Foiling is produced by a 'hot foil' machine that heats a plate. This machine foils when a negative plate is positioned, and heated to the required temperature and then pressure is applied in order to 'release' the foil. Most hot foiling is done around the 100 degree mark, but printing on paper, card, leather and plastics the temperature can vary enormously.
As pressure is applied this also means you can emboss (push the design out of the card or paper). The plates are usually made of magnesium or copper and are etched to form a negative of the required artwork. They are bolted or glued to the hot plate of the hot foiler and then the item to be foiled is aligned to match.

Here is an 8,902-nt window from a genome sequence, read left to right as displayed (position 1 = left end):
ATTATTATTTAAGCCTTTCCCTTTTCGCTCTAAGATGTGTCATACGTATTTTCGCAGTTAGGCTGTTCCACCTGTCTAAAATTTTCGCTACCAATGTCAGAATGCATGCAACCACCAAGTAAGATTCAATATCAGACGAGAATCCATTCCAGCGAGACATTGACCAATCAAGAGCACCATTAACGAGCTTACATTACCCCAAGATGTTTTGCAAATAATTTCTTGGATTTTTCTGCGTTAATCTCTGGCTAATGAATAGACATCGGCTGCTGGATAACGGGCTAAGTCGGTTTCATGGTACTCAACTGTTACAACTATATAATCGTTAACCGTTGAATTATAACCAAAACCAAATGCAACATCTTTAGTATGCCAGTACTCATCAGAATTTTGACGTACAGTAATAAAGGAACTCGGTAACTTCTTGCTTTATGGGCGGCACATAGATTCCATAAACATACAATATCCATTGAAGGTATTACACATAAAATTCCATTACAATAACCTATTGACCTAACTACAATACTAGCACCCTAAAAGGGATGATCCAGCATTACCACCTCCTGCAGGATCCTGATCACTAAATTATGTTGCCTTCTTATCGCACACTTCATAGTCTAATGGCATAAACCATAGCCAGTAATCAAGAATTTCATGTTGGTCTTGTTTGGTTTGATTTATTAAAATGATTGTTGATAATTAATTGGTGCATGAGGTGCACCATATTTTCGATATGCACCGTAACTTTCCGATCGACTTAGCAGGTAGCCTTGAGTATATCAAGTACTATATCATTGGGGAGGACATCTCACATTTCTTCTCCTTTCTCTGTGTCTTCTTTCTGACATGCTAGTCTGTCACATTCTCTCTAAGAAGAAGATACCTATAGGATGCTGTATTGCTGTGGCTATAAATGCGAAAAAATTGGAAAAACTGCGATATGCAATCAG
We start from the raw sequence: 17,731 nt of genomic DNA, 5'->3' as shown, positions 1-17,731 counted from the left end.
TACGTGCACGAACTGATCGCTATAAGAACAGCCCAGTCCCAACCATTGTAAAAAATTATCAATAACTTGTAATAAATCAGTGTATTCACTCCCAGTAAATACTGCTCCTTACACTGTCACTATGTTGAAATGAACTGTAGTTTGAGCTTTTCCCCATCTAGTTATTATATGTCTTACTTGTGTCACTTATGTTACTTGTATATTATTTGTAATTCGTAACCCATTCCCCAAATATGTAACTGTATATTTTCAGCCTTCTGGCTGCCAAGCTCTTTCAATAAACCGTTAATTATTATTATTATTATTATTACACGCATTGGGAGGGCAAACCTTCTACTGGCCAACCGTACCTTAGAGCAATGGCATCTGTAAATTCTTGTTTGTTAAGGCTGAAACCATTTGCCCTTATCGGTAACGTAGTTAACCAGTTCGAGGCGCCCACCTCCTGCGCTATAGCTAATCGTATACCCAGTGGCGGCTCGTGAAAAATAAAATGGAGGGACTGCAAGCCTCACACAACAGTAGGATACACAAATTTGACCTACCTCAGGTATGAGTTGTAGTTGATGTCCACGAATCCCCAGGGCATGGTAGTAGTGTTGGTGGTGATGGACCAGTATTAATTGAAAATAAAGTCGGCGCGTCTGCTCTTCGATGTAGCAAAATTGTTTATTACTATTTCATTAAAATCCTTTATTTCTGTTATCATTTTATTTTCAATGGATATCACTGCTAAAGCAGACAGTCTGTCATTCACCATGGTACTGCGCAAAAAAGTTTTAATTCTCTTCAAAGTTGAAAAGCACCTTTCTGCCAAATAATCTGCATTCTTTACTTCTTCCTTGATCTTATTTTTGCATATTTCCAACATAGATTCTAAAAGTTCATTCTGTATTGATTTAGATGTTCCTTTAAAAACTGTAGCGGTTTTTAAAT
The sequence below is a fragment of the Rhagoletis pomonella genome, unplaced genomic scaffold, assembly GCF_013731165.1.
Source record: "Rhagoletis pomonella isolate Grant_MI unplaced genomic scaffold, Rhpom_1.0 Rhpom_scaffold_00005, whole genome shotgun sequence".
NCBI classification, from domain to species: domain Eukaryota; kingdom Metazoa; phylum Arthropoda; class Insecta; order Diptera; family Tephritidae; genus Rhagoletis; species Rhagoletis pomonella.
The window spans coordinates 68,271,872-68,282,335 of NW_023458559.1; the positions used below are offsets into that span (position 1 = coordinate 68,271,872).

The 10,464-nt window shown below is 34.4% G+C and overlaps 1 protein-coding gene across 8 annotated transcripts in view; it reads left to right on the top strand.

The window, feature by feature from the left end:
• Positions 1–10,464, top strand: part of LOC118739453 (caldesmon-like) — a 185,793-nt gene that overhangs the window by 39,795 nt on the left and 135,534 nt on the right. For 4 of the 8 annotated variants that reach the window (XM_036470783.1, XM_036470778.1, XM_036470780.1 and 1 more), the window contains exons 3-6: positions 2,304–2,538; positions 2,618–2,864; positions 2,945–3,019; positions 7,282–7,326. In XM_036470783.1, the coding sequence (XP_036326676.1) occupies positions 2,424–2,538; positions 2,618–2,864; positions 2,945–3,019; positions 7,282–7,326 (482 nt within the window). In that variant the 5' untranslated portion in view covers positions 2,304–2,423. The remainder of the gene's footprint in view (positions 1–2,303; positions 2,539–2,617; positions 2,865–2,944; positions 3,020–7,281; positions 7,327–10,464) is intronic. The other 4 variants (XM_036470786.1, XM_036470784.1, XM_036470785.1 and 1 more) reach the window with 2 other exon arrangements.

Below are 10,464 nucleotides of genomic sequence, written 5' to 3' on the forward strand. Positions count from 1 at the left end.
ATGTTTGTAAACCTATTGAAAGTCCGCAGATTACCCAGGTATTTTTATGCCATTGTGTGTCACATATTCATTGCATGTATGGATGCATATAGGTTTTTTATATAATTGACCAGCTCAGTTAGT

The foil in hot foiling comes on a roll which when sandwiched between the item being printed and the plate, releases the foil from the roll onto the item being printed on all areas that the design on the plate touches.